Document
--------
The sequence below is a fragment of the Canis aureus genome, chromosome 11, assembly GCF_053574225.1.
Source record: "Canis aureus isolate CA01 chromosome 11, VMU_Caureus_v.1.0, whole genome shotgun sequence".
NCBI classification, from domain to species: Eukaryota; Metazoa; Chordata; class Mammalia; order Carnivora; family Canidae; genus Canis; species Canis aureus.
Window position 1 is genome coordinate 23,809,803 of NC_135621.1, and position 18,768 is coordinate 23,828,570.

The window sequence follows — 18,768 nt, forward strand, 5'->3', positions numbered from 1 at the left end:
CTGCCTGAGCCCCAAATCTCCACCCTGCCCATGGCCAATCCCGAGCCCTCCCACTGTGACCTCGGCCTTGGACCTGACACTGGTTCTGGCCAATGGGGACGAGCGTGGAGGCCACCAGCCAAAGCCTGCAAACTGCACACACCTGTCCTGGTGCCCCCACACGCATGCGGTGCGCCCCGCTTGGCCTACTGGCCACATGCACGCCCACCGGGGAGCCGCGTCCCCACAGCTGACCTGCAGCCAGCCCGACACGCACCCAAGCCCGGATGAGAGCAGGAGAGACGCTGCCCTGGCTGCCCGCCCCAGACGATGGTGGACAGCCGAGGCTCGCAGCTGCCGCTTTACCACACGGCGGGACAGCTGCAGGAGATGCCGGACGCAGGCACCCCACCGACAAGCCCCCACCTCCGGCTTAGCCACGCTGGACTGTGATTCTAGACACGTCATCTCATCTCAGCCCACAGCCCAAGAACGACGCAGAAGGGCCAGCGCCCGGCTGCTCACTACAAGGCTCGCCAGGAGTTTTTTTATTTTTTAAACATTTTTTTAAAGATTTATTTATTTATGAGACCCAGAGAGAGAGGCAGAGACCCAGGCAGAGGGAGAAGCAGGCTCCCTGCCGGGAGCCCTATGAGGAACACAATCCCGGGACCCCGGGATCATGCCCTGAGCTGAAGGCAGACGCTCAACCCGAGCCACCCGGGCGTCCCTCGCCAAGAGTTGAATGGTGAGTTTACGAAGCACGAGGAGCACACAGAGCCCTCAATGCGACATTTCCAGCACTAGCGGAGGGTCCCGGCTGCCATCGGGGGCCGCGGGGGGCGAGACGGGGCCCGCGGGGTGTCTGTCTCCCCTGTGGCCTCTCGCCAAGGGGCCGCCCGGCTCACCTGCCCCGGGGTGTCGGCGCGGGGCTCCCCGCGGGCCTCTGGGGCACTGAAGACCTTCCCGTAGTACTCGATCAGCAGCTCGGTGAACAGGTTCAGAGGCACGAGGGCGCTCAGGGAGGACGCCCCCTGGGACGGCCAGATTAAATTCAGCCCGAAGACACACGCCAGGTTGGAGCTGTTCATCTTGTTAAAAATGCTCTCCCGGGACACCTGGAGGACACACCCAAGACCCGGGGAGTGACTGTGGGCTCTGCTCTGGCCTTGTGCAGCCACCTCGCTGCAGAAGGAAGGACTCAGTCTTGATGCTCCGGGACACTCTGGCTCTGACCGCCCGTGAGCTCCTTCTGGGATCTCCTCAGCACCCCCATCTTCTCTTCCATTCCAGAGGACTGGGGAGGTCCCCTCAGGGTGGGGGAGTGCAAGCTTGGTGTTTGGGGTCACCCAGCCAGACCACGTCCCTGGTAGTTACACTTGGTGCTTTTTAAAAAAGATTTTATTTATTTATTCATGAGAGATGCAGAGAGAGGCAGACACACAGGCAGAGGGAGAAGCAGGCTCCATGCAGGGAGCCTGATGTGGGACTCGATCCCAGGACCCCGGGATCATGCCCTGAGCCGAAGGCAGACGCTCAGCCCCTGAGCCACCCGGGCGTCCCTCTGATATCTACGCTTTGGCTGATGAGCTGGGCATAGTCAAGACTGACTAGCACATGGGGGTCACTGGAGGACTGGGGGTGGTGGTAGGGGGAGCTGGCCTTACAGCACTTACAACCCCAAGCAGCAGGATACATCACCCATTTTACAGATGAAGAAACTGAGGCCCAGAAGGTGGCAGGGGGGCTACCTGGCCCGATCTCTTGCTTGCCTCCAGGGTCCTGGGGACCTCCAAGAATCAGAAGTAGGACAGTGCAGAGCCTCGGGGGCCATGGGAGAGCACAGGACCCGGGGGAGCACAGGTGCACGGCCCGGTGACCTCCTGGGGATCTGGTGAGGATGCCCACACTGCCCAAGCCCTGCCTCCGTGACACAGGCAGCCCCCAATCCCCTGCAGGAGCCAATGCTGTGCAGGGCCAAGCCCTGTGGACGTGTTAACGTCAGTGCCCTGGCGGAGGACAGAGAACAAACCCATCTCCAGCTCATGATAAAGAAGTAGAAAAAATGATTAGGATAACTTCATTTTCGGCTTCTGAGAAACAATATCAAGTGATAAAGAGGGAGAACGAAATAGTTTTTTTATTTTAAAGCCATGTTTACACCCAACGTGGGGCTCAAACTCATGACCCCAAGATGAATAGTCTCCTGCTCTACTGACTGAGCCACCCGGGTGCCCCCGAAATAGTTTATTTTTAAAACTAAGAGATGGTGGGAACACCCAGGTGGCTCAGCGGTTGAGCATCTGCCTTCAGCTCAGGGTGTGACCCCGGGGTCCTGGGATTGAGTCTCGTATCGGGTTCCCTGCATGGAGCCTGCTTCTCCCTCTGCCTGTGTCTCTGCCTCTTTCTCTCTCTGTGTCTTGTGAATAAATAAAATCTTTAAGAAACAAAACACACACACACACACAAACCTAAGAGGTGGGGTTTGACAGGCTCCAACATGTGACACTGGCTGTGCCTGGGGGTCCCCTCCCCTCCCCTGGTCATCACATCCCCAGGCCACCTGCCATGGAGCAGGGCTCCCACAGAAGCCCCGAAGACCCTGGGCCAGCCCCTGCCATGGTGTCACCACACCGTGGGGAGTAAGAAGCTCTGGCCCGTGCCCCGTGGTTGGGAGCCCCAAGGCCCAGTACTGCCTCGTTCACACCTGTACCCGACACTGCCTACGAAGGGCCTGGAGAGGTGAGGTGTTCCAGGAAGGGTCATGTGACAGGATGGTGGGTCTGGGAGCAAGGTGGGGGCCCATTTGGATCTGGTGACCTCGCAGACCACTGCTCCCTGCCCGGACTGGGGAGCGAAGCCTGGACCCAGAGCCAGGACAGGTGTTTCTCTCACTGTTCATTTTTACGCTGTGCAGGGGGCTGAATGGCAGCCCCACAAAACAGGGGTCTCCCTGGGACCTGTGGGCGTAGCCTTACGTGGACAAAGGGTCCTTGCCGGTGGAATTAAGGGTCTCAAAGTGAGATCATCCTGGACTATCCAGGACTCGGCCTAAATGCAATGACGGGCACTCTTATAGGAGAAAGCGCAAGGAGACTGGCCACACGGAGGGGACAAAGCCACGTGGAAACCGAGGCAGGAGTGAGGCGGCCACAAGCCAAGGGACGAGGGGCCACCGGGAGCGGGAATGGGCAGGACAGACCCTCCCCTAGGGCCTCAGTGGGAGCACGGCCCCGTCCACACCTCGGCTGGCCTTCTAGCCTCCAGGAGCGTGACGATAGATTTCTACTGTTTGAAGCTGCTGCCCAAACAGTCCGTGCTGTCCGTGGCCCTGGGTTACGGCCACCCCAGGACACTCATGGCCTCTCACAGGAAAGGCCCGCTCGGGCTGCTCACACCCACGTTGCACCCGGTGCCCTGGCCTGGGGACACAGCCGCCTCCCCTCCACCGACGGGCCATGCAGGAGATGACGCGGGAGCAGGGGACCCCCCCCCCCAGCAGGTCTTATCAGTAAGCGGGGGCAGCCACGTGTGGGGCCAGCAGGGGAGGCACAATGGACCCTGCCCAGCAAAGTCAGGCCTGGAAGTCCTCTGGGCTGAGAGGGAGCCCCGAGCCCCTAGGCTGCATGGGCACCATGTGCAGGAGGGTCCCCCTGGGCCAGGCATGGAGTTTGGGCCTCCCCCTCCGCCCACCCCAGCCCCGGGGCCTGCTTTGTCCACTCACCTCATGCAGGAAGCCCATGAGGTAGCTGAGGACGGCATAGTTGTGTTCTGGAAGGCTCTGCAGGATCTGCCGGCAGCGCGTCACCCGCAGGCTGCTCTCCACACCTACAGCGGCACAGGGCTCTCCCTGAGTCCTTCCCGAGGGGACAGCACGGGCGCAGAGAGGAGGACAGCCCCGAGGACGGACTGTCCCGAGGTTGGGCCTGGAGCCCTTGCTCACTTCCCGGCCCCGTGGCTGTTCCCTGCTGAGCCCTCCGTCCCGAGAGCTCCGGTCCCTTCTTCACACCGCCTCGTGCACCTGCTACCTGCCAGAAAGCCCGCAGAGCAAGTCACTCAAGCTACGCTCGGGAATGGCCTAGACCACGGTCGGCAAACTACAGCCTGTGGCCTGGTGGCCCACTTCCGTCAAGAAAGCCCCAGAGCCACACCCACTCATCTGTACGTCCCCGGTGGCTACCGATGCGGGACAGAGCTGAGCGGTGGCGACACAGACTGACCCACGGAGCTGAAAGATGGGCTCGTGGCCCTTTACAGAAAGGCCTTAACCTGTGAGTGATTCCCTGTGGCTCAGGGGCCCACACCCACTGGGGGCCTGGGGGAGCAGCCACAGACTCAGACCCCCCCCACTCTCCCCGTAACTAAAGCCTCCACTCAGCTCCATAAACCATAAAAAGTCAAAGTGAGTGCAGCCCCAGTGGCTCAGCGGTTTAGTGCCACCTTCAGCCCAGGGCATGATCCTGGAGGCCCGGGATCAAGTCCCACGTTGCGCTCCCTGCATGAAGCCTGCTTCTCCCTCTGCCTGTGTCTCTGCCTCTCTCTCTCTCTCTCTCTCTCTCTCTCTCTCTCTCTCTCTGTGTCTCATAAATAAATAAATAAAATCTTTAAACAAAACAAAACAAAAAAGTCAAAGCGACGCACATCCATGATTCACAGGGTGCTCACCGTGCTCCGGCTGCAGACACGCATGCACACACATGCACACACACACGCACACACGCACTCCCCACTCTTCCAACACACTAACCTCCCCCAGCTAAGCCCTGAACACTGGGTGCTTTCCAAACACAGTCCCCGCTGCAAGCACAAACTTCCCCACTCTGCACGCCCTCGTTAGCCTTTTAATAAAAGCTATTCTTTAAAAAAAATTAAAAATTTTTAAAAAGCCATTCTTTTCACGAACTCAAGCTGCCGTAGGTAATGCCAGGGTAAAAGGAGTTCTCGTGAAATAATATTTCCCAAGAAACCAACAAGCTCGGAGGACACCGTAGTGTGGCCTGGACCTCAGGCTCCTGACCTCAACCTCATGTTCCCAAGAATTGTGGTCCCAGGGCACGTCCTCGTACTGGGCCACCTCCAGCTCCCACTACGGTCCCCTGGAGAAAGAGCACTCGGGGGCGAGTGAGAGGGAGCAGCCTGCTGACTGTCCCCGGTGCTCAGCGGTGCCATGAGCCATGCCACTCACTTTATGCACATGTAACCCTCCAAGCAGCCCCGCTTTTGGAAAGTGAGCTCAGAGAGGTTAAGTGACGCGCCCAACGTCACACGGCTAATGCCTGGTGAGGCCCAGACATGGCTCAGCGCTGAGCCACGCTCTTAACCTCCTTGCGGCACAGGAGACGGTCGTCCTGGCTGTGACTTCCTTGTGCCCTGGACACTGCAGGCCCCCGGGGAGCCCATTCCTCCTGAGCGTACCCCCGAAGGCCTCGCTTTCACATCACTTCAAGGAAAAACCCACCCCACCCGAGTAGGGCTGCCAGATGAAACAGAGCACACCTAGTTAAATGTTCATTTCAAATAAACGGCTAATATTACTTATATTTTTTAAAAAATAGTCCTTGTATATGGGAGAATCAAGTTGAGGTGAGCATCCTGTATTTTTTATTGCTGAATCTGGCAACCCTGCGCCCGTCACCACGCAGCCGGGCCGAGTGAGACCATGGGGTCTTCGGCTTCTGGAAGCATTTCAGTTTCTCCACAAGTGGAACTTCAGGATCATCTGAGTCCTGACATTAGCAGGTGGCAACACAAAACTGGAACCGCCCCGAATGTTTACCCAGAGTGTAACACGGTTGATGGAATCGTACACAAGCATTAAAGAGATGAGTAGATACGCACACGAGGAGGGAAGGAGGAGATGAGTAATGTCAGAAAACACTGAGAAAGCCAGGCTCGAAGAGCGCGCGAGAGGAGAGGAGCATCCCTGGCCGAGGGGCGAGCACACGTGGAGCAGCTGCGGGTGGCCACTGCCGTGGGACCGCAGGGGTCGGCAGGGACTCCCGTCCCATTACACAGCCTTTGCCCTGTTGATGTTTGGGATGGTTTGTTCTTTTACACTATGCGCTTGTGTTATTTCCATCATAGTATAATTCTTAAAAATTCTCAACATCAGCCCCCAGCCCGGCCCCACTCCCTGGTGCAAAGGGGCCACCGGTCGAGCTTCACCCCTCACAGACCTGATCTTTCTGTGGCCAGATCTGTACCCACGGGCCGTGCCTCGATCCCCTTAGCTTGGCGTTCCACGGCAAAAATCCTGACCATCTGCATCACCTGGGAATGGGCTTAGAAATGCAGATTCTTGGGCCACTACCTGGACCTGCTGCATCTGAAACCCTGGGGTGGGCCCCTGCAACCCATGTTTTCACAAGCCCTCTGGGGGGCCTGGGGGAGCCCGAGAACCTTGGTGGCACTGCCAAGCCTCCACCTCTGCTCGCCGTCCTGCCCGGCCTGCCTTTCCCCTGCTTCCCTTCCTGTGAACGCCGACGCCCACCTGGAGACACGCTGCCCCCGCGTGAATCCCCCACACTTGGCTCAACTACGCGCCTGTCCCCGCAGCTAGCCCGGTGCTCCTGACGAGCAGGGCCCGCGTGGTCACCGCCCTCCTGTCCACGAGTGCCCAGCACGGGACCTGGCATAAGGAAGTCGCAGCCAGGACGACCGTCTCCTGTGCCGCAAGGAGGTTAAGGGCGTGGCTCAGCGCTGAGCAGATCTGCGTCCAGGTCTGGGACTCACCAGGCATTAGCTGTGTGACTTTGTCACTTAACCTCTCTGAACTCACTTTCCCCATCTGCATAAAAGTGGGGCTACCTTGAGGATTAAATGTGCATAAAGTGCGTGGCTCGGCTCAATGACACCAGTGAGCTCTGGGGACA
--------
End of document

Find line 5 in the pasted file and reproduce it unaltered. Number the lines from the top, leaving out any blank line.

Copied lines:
The window sequence follows — 18,768 nt, forward strand, 5'->3', positions numbered from 1 at the left end: